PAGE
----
wood shrinking due to winter/low humidity? I would wait to see if it clears in the spring/summer. What is your home humidity? is your hardwood floor shrinking?
Deal Guru
Jan 25, 2007
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Paris
xxxray wrote: wood shrinking due to winter/low humidity? I would wait to see if it clears in the spring/summer. What is your home humidity? is your hardwood floor shrinking?
+1. Id be careful that it doesnt swell in summer, especially if you are folks that are anti-AC
Deal Addict
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Jan 2, 2012
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KINGSTON,ON
Remove one door by popping out the hinge pins. Remove the half hinge on the door jam. Cut two pieces of box board (cereal box material) the size of each hinge leaf and place them in the hinge cut out sections in the jam. You can use a glue stick for paper to keep them in place. Screw one half of each hinge back into the door jam. Reinstall the door and check the clearance. If there is still a gap, do the same for the second door.
As others have said, you will still have a gap, and still be able to see through. Usually there is a strip on one door.
[OP]
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Sep 1, 2008
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xxxray wrote: wood shrinking due to winter/low humidity? I would wait to see if it clears in the spring/summer. What is your home humidity? is your hardwood floor shrinking?
its at 42, no issues with hardwood
Deal Guru
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Sep 1, 2005
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Markham
Proper way is to work on the hinge side ie just add a spacer on one side or a smaller spacer on both sides (double the work) to reduce the center gap. There may still be a small gap but you could use some simple white weatherstripping to fix the gap.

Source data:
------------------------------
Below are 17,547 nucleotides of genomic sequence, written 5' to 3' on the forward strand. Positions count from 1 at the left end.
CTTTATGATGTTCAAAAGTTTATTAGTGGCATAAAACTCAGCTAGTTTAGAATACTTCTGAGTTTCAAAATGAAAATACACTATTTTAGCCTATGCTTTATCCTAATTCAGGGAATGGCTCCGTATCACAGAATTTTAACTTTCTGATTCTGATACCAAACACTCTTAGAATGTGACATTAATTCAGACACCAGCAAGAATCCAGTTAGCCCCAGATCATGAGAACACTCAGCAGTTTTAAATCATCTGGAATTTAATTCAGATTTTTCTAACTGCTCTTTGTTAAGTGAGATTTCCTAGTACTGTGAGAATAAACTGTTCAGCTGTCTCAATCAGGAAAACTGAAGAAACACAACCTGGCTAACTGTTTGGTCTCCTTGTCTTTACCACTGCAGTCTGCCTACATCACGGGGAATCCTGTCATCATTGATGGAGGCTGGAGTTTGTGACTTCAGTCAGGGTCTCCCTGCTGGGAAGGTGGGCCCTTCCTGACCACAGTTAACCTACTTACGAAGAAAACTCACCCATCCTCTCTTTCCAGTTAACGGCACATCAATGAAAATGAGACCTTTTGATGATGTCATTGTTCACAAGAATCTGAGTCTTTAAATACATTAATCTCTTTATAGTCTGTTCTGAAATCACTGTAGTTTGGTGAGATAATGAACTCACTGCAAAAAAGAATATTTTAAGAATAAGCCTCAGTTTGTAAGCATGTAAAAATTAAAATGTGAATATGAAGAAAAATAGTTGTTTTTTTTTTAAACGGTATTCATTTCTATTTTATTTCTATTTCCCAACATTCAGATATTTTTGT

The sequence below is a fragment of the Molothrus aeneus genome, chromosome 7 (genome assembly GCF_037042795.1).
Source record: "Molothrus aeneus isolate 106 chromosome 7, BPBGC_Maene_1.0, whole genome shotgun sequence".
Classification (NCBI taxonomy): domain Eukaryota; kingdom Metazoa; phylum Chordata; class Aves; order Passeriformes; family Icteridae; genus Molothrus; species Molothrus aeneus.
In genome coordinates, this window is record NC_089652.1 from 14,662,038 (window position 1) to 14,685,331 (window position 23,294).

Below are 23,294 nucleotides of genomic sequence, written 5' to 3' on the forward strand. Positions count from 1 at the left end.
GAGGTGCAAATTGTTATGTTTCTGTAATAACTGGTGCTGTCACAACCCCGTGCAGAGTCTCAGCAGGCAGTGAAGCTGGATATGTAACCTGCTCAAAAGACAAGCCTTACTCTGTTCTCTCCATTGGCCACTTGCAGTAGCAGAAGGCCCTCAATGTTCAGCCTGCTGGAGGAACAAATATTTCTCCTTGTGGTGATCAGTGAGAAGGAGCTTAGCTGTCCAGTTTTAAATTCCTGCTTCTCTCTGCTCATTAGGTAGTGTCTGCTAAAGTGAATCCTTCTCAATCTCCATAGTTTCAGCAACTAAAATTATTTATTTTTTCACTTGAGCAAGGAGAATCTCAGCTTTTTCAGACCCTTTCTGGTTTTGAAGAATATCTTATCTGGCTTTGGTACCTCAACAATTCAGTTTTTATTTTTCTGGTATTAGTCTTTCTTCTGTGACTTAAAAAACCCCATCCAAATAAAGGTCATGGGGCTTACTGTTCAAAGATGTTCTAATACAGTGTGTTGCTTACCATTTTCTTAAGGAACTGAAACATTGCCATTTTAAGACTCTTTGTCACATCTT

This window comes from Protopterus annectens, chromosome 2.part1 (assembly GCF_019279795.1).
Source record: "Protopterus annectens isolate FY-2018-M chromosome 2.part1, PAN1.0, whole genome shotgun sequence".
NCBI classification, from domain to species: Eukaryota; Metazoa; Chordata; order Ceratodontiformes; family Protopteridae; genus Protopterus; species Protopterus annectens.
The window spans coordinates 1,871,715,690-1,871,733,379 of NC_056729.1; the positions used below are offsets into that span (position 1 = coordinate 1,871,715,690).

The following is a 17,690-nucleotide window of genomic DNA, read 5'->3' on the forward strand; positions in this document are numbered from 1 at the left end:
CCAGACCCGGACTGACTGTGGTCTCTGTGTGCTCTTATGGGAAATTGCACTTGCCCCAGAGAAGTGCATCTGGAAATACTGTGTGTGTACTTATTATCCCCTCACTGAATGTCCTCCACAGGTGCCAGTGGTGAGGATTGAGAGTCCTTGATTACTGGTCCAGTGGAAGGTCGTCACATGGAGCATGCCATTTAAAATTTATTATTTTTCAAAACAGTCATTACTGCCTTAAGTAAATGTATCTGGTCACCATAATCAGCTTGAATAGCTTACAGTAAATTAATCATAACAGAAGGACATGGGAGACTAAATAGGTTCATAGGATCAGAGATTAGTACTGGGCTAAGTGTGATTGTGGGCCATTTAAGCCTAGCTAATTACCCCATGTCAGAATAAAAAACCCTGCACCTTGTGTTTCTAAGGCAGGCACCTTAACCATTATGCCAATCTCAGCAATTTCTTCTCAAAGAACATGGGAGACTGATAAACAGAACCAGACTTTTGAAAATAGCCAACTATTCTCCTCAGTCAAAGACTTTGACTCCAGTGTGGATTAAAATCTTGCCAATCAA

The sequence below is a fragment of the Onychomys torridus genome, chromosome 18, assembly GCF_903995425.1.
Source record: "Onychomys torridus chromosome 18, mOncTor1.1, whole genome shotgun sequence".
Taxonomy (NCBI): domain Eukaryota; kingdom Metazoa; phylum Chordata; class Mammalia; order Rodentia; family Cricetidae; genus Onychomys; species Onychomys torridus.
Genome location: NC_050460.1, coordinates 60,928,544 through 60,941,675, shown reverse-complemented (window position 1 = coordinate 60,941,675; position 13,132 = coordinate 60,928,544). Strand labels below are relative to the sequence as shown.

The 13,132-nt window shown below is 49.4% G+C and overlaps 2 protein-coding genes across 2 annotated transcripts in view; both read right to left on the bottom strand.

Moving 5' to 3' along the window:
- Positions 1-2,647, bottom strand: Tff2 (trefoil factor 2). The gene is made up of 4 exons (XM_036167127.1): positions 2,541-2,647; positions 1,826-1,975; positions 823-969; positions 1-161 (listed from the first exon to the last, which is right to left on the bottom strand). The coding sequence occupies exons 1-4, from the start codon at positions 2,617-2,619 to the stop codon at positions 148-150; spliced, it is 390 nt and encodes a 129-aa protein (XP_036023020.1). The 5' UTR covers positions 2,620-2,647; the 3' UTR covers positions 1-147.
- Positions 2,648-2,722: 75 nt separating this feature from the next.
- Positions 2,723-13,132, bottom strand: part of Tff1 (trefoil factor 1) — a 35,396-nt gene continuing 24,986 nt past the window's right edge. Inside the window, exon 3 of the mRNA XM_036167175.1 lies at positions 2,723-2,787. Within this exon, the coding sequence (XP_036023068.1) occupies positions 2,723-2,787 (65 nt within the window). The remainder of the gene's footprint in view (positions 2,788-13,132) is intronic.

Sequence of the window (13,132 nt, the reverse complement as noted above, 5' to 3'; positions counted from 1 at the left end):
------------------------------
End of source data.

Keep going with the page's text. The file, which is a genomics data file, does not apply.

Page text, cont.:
An easier way to fix since this is a interior door and you're just trying to cover the gap - add some molding onto the closing door (if one door is primarily used) that covers the gap ie like a overhang if that makes sense. Regarding the locking, you could add a piece of wood to the "void" side of the latch so the latch has something to latch into. That piece of wood would be covered by the molding.
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Oct 9, 2010
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Windsor
Don't try and close the gap too much; while this 1.5cm might be the new normal for your door, it might seasonally change 1cm, meaning shimming the door will result in it binding in the summer. The humidity inside your house doesn't necessarily match the humidity in that wall.

Shimming the doors so they still look nice isn't too easy. Temporarily shimming them to make it work for now shouldn't take more than like 10 minutes. If you do the "ugly" shim and everything still works nice next summer, I'd consider ripping the door apart and re-shimming one door, or screwing a new piece of moulding over top of the existing jamb, and moving the trim to match.